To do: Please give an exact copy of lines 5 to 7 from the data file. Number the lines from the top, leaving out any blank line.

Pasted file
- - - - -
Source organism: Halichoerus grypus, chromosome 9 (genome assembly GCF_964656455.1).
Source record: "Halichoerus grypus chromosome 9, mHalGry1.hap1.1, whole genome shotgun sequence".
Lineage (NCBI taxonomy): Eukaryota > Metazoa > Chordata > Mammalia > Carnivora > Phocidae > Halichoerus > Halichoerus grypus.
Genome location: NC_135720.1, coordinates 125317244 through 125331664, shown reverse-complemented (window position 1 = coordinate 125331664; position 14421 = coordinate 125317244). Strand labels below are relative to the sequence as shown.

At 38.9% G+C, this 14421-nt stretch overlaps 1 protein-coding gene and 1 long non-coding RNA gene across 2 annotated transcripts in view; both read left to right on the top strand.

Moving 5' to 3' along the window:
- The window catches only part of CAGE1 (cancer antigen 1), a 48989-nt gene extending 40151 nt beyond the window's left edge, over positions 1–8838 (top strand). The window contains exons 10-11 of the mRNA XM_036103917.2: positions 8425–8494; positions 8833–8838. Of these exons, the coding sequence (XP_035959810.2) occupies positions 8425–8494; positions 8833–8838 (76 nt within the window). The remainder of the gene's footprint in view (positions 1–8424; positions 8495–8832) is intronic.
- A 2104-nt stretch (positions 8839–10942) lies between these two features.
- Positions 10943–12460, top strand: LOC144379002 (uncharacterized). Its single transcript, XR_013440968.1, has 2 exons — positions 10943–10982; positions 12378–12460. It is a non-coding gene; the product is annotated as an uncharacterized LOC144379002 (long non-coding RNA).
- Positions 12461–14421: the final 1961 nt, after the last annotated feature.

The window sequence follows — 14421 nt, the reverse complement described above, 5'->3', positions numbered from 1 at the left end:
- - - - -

At 38.9% G+C, this 14421-nt stretch overlaps 1 protein-coding gene and 1 long non-coding RNA gene across 2 annotated transcripts in view; both read left to right on the top strand.

Moving 5' to 3' along the window:
- The window catches only part of CAGE1 (cancer antigen 1), a 48989-nt gene extending 40151 nt beyond the window's left edge, over positions 1–8838 (top strand). The window contains exons 10-11 of the mRNA XM_036103917.2: positions 8425–8494; positions 8833–8838. Of these exons, the coding sequence (XP_035959810.2) occupies positions 8425–8494; positions 8833–8838 (76 nt within the window). The remainder of the gene's footprint in view (positions 1–8424; positions 8495–8832) is intronic.